8 August 2014
Before and After the Arab Revolts 2011 - International relations in an (un)exceptional Middle East
Where are you going to look if you want to gain an understanding of Middle East international relations? Not only in the sense of where to look in the Middle East ‘out there’. But also in terms of where are you going to look for analytical tools in academia ‘in here’? This question has been debated for a long time and the debate carries more dimensions. One dimension concerns the question about which IR-theory is best equipped to grasp the key dynamics of Middle East international relations. Is it the Realist tradition with its focus on conflict and security in the context of anarchy, is it variants of Constructivism owing to its strong attentiveness to identity or is it the Liberal tradition with its awareness of non-state actors and the interplay between international/domestic politics. Another dimension relates to the Middle East’s reputation of being the graveyard of many contemporary theories of international relations. This raises the question whether we should look at other places in academia than IR to find useful analytical tools for studying Middle East international relations such as Middle East Area Studies, the classic Orientalist tradition, Cultural Studies, Post-Colonial Studies etc. Yet another dimension concerns the more general debate on whether the Middle East constitute a region like ‘any other’ or ‘no other’ or is it rather part of an ‘imaginative geography’. This is a question that is linked to the broader issue about the (ir)relevance of cultural diversity and otherness to our study of (Middle East) international relations. In this seminar we are going to address these overlapping dimensions, which all are related to the question about how we are going to understand Middle East international relations. Thus, the overall aim of the seminar is to provide the participant with an understanding of the key dynamics in Middle East international relations, knowledge about the main cleavages in the theoretical debate about how to study international relations in this region and finally an ability to use and apply specific theories to key topics in Middle East international relations before and after the Arab revolts 2011 and evaluate their strengths and weaknesses. The seminar is divided into four blocks. The first of these addresses more meta-theoretical issues concerning the ‘levels-of-analysis-problem’, the issue of ‘exceptionalism’, the Area Studies Controversy, the question about the role of culture in international relations and the general question about the study of politics in an (un)exceptionalist Middle East. The second block provides an overview of Middle East history from the age of empire till today. Based on the general debate on the (ir)relevance of cultural diversity in IR, the third block introduces a distinction between three over-all positions in the study of Middle East international relations – a ‘culture-blind’, ‘culture-blinded’ and ‘culture-sensitive’ position - and examines strengths and weaknesses of concrete theories belonging to each of these camps. The fourth and final block employ these analytical approaches to some of the much-discusses thematics relating to Middle East international relations, including whether/why the Middle East is exceptionally conflict-prone; whether/how identity politics plays a special role in the Middle East; and whether/with which implications the Middle East should be perceived as the ‘most penetrated region in the world’.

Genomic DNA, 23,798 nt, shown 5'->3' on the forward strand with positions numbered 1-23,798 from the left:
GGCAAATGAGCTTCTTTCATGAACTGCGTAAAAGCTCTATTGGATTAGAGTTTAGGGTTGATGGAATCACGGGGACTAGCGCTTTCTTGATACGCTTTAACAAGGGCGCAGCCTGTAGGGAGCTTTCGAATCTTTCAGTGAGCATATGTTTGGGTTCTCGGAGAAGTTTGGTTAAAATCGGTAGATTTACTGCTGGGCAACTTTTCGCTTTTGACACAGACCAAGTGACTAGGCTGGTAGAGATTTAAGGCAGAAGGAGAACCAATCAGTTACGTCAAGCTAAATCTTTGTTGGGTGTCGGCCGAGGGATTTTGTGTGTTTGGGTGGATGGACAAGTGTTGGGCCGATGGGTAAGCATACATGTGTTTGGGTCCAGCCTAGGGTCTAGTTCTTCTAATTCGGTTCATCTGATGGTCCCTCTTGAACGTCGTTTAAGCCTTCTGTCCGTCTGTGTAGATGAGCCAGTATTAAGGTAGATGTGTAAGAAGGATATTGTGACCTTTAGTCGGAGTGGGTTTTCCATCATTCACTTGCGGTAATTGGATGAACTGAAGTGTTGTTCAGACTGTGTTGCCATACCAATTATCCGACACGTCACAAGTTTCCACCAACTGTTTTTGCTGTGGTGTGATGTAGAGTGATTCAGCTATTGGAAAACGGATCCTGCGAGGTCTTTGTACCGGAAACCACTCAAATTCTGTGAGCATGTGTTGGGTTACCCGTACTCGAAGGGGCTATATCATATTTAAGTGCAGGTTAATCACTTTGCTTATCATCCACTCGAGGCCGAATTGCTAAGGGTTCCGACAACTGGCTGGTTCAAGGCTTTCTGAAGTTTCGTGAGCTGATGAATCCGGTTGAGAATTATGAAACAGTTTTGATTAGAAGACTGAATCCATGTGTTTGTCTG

Morten Valbjørn, Aarhus University
The course module offers a more extensive and more thorough analysis of a topic from within political science. To this end, the course module provides an overview and a critical discussion of the literature and the issues relevant for the topic of the seminar. After the seminar the participants are supposed to:Have acquired detailed empirical insights into key dynamics of Middle East international relations, Have gained an in-depth understanding of the key controversies as regards the general debate about a culture-blind, culture-blinded and culture attentive position to Middle East international relations, Know about specific and concrete theoretical approaches related to a culture-blind, culture-blinded and culture attentive position to Middle East international relations, Be able to use and apply these theories to key topics in Middle East international relations, Be able to evaluate the strength and weaknesses of these theories, Are able to assess to what extent the Middle East should be considered as a region like ‘any other’ or ‘no other’ and what this means for Middle East international relations.
EUR 0: Students on a bilateral exchange programme do not have to pay. Freemovers are obliged to pay participation fees while tuition fees only apply to freemovers from countries outside the EU/EEA/Switzerland.